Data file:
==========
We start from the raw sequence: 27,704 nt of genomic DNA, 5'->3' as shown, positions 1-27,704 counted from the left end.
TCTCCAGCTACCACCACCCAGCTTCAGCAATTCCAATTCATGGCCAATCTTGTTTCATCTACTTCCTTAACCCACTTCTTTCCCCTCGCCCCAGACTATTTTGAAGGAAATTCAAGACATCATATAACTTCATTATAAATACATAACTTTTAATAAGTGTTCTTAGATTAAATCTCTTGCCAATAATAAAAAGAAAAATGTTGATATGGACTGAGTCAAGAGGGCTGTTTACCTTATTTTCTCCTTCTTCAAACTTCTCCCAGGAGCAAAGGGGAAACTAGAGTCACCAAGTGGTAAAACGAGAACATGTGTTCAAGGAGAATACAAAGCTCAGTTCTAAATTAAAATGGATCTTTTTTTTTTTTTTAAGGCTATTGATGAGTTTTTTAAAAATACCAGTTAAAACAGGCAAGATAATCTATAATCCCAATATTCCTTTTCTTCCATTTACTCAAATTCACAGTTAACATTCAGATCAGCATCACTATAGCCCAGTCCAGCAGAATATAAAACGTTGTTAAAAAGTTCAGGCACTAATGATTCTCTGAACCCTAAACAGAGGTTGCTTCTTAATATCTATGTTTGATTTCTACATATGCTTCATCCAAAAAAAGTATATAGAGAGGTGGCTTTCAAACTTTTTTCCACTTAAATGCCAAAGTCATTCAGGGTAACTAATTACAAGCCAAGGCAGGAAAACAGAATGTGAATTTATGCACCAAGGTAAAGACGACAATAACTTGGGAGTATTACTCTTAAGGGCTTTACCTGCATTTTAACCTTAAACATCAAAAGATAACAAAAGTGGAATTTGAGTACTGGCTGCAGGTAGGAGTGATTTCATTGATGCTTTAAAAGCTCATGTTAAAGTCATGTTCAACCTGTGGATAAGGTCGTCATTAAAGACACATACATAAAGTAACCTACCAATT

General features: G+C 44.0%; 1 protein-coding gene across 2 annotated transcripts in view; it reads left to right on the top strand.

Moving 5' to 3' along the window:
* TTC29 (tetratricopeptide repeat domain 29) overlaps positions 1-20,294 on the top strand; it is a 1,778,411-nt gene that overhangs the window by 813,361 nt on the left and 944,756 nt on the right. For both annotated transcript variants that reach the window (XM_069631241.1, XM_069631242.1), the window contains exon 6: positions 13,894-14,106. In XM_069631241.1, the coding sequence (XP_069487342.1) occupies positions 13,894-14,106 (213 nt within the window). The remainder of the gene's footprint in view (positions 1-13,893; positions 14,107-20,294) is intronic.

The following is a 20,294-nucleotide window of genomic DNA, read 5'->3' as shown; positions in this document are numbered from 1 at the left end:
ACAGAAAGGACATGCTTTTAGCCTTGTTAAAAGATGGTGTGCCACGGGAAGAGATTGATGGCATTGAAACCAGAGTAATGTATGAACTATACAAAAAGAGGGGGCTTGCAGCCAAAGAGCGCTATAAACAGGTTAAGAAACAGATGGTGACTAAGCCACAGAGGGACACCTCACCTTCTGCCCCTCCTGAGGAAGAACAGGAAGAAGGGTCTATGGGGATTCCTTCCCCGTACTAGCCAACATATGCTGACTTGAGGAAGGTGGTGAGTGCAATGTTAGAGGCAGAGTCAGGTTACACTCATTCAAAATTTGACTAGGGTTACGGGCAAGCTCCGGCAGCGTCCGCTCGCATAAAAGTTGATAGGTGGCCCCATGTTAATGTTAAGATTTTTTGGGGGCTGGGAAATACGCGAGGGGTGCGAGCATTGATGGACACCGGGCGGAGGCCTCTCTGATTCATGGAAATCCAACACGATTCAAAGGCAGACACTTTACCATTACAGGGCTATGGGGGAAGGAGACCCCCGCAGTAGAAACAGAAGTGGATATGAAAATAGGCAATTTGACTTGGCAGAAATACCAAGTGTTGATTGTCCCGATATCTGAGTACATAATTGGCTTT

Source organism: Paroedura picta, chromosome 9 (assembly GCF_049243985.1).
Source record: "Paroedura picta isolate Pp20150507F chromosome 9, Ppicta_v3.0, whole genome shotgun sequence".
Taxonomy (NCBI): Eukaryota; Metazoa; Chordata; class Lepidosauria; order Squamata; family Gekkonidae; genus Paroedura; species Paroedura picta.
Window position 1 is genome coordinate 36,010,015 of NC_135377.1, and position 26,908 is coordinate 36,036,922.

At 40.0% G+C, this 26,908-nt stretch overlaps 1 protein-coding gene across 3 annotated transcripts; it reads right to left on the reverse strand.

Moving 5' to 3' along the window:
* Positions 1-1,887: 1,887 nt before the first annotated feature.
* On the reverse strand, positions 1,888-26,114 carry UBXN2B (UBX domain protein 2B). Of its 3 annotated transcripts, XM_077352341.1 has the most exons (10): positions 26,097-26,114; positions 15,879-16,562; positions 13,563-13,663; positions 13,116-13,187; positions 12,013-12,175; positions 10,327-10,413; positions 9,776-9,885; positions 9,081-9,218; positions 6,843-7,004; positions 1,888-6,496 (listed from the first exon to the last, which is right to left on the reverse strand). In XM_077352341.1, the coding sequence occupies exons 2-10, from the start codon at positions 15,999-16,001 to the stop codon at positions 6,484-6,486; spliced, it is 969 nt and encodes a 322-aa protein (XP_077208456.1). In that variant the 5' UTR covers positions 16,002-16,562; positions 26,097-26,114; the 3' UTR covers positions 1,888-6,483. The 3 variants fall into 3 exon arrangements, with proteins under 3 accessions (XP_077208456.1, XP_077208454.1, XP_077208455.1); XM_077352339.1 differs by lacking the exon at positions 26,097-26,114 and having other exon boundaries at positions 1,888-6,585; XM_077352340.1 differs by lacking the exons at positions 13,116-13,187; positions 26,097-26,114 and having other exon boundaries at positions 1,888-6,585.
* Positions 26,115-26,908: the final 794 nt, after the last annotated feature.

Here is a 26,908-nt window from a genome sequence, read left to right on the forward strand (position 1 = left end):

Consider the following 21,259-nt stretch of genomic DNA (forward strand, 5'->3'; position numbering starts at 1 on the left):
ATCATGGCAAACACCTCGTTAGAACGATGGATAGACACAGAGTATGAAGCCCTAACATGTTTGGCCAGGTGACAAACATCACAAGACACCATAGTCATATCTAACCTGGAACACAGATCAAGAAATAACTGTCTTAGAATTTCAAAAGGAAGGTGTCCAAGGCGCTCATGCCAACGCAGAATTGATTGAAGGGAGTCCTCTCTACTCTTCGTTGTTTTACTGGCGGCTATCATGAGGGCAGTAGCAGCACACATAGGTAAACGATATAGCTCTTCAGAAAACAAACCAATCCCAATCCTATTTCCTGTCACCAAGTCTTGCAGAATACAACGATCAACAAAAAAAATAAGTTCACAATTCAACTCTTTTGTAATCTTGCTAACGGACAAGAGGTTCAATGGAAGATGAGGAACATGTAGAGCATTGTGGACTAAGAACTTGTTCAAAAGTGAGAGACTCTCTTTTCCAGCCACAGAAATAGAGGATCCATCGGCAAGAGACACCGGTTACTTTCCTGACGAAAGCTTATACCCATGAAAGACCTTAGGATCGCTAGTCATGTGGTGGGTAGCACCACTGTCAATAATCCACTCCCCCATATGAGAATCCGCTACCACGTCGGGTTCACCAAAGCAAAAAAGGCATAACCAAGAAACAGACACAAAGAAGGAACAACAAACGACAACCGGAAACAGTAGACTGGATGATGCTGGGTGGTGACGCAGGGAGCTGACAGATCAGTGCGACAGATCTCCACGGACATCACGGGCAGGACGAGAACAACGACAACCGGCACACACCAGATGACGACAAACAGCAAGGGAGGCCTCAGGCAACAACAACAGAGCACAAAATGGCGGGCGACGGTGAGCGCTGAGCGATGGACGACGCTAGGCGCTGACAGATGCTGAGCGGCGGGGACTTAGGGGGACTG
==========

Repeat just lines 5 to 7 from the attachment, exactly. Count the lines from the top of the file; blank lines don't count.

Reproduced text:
* TTC29 (tetratricopeptide repeat domain 29) overlaps positions 1-20,294 on the top strand; it is a 1,778,411-nt gene that overhangs the window by 813,361 nt on the left and 944,756 nt on the right. For both annotated transcript variants that reach the window (XM_069631241.1, XM_069631242.1), the window contains exon 6: positions 13,894-14,106. In XM_069631241.1, the coding sequence (XP_069487342.1) occupies positions 13,894-14,106 (213 nt within the window). The remainder of the gene's footprint in view (positions 1-13,893; positions 14,107-20,294) is intronic.

The following is a 20,294-nucleotide window of genomic DNA, read 5'->3' as shown; positions in this document are numbered from 1 at the left end:
ACAGAAAGGACATGCTTTTAGCCTTGTTAAAAGATGGTGTGCCACGGGAAGAGATTGATGGCATTGAAACCAGAGTAATGTATGAACTATACAAAAAGAGGGGGCTTGCAGCCAAAGAGCGCTATAAACAGGTTAAGAAACAGATGGTGACTAAGCCACAGAGGGACACCTCACCTTCTGCCCCTCCTGAGGAAGAACAGGAAGAAGGGTCTATGGGGATTCCTTCCCCGTACTAGCCAACATATGCTGACTTGAGGAAGGTGGTGAGTGCAATGTTAGAGGCAGAGTCAGGTTACACTCATTCAAAATTTGACTAGGGTTACGGGCAAGCTCCGGCAGCGTCCGCTCGCATAAAAGTTGATAGGTGGCCCCATGTTAATGTTAAGATTTTTTGGGGGCTGGGAAATACGCGAGGGGTGCGAGCATTGATGGACACCGGGCGGAGGCCTCTCTGATTCATGGAAATCCAACACGATTCAAAGGCAGACACTTTACCATTACAGGGCTATGGGGGAAGGAGACCCCCGCAGTAGAAACAGAAGTGGATATGAAAATAGGCAATTTGACTTGGCAGAAATACCAAGTGTTGATTGTCCCGATATCTGAGTACATAATTGGCTTT